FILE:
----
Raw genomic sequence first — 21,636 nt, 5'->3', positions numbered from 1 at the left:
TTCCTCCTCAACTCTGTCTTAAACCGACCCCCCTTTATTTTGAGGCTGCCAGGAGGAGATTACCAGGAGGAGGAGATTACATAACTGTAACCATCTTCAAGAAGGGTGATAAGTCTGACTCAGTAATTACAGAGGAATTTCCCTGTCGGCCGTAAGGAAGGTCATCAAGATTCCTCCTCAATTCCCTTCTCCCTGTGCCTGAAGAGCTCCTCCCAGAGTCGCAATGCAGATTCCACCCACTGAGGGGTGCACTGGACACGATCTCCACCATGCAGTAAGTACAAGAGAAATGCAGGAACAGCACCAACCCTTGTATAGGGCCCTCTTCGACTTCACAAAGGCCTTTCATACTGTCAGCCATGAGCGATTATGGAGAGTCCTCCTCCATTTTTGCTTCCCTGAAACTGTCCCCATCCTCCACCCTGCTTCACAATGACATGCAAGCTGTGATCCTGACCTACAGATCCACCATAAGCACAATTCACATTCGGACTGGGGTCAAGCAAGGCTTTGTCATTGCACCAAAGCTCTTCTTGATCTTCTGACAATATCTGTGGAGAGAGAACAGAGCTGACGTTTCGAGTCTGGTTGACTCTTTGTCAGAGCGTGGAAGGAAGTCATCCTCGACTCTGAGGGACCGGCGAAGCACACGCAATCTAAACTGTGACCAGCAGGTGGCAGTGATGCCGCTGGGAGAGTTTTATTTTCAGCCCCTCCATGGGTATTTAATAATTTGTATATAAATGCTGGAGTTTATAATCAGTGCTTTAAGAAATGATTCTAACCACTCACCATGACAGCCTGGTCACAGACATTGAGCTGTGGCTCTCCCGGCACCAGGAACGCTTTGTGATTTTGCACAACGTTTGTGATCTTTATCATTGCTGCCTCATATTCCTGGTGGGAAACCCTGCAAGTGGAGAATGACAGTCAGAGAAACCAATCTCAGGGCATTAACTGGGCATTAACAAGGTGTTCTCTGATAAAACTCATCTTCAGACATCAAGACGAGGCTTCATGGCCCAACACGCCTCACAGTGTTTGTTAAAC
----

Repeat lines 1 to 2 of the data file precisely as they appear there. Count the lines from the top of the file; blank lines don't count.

Raw genomic sequence first — 21,636 nt, 5'->3', positions numbered from 1 at the left:
TTCCTCCTCAACTCTGTCTTAAACCGACCCCCCTTTATTTTGAGGCTGCCAGGAGGAGATTACCAGGAGGAGGAGATTACATAACTGTAACCATCTTCAAGAAGGGTGATAAGTCTGACTCAGTAATTACAGAGGAATTTCCCTGTCGGCCGTAAGGAAGGTCATCAAGATTCCTCCTCAATTCCCTTCTCCCTGTGCCTGAAGAGCTCCTCCCAGAGTCGCAATGCAGATTCCACCCACTGAGGGGTGCACTGGACACGATCTCCACCATGCAGTAAGTACAAGAGAAATGCAGGAACAGCACCAACCCTTGTATAGGGCCCTCTTCGACTTCACAAAGGCCTTTCATACTGTCAGCCATGAGCGATTATGGAGAGTCCTCCTCCATTTTTGCTTCCCTGAAACTGTCCCCATCCTCCACCCTGCTTCACAATGACATGCAAGCTGTGATCCTGACCTACAGATCCACCATAAGCACAATTCACATTCGGACTGGGGTCAAGCAAGGCTTTGTCATTGCACCAAAGCTCTTCTTGATCTTCTGACAATATCTGTGGAGAGAGAACAGAGCTGACGTTTCGAGTCTGGTTGACTCTTTGTCAGAGCGTGGAAGGAAGTCATCCTCGACTCTGAGGGACCGGCGAAGCACACGCAATCTAAACTGTGACCAGCAGGTGGCAGTGATGCCGCTGGGAGAGTTTTATTTTCAGCCCCTCCATGGGTATTTAATAATTTGTATATAAATGCTGGAGTTTATAATCAGTGCTTTAAGAAATGATTCTAACCACTCACCATGACAGCCTGGTCACAGACATTGAGCTGTGGCTCTCCCGGCACCAGGAACGCTTTGTGATTTTGCACAACGTTTGTGATCTTTATCATTGCTGCCTCATATTCCTGGTGGGAAACCCTGCAAGTGGAGAATGACAGTCAGAGAAACCAATCTCAGGGCATTAACTGGGCATTAACAAGGTGTTCTCTGATAAAACTCATCTTCAGACATCAAGACGAGGCTTCATGGCCCAACACGCCTCACAGTGTTTGTTAAAC